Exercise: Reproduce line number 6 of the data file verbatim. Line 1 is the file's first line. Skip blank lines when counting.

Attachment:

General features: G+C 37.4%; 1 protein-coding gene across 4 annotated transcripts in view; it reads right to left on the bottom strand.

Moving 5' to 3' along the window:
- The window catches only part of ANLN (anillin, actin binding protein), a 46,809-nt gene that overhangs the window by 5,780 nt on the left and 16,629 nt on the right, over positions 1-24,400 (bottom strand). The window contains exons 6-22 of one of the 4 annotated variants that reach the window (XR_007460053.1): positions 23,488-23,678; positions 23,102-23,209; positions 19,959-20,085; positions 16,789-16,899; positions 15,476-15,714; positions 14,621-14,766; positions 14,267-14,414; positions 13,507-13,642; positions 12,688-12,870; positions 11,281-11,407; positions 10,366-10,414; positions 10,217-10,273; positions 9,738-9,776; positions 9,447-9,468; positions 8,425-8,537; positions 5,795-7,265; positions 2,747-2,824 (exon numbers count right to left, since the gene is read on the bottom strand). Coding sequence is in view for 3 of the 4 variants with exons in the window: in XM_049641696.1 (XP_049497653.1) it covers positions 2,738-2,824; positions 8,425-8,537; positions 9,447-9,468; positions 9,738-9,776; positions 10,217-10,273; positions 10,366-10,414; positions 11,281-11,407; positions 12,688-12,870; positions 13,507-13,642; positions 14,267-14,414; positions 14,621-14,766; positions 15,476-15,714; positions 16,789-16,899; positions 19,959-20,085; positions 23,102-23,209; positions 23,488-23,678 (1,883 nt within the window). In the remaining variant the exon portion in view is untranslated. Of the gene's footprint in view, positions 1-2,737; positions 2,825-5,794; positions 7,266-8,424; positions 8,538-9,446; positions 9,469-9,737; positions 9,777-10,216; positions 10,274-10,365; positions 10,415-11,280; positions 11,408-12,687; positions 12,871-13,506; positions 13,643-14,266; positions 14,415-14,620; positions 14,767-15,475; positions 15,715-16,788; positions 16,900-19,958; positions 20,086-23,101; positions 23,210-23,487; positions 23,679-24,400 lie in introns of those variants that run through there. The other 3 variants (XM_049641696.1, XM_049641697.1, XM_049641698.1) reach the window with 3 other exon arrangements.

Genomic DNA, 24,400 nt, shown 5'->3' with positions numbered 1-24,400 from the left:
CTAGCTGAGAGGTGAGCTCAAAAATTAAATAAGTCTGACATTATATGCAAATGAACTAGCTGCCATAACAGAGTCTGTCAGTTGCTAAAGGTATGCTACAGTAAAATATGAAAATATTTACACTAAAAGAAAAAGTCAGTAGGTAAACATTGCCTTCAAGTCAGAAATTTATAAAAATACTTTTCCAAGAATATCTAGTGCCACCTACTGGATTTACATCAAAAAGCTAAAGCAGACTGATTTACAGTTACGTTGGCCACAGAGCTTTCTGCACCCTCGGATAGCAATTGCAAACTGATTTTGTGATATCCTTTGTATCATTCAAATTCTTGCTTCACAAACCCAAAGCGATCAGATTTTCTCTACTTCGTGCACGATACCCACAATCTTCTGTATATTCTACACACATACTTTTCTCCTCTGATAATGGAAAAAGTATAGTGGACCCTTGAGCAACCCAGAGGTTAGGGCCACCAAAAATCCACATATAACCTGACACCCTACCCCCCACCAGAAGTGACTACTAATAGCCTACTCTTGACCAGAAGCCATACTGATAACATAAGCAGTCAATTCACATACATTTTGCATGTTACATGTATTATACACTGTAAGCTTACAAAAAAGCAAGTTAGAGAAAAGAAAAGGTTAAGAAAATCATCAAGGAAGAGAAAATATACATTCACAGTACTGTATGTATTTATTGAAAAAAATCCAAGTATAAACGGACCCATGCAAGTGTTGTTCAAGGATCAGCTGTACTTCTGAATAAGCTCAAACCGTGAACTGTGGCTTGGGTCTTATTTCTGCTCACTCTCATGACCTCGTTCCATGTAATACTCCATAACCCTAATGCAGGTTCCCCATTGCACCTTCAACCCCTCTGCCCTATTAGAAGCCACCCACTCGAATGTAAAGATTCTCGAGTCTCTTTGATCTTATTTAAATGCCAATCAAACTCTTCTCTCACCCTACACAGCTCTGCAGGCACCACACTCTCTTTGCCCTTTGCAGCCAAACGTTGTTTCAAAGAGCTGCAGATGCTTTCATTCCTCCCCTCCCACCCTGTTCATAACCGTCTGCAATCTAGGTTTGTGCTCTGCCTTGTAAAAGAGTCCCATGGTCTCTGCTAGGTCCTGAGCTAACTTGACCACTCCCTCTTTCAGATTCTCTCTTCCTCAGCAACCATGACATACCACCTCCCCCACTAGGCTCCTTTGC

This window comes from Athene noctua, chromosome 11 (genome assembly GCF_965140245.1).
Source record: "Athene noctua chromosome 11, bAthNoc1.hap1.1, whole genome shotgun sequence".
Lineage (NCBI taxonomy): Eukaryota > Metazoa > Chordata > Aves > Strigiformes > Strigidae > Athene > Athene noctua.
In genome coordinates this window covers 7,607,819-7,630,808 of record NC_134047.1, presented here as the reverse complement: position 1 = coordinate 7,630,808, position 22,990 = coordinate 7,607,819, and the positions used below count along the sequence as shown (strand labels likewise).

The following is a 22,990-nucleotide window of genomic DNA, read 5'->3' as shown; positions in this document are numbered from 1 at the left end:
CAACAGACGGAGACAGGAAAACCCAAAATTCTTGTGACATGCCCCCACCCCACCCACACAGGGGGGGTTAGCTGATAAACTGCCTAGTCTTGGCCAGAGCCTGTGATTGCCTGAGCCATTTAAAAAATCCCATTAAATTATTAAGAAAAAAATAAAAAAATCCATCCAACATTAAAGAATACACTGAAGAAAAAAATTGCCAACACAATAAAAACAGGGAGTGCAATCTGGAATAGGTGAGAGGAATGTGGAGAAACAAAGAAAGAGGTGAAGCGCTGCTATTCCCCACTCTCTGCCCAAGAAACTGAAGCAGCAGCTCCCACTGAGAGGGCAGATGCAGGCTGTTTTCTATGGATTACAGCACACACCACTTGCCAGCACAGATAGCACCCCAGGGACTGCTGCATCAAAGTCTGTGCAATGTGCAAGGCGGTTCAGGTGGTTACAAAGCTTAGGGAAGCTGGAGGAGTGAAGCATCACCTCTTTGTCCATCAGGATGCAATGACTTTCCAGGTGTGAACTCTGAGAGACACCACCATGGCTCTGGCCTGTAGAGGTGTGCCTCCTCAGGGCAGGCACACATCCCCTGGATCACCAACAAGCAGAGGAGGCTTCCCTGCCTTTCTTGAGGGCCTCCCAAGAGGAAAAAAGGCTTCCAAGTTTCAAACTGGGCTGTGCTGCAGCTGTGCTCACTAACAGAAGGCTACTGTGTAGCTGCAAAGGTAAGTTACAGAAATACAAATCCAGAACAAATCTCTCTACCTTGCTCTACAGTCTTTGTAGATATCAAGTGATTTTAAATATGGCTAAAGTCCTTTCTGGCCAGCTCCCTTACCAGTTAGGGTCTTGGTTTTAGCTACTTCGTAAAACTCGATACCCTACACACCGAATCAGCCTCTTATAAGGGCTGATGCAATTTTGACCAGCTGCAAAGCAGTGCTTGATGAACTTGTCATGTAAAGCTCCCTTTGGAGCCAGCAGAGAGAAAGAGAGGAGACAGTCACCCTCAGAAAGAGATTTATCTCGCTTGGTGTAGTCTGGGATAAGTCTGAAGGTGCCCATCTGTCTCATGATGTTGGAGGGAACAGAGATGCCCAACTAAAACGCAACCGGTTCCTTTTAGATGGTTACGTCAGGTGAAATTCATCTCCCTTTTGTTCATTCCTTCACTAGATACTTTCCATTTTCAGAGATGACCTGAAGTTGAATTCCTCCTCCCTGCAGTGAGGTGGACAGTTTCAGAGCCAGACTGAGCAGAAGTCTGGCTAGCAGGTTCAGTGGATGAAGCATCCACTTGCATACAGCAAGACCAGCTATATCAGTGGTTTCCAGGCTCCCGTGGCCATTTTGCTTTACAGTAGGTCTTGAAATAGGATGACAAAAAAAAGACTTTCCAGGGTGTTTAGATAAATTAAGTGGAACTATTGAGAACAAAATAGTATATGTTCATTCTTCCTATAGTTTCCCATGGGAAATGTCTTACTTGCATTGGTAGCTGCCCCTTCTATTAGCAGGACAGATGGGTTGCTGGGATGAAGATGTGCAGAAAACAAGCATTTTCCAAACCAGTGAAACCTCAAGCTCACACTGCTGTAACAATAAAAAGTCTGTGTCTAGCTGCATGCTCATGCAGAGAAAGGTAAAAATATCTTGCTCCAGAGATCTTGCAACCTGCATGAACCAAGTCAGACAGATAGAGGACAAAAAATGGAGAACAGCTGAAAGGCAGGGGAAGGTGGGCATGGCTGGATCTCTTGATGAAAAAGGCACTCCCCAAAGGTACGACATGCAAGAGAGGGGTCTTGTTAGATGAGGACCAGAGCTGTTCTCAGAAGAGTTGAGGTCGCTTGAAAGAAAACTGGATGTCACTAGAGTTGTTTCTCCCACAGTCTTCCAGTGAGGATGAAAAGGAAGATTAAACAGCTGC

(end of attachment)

This window comes from Athene noctua, chromosome 11 (genome assembly GCF_965140245.1).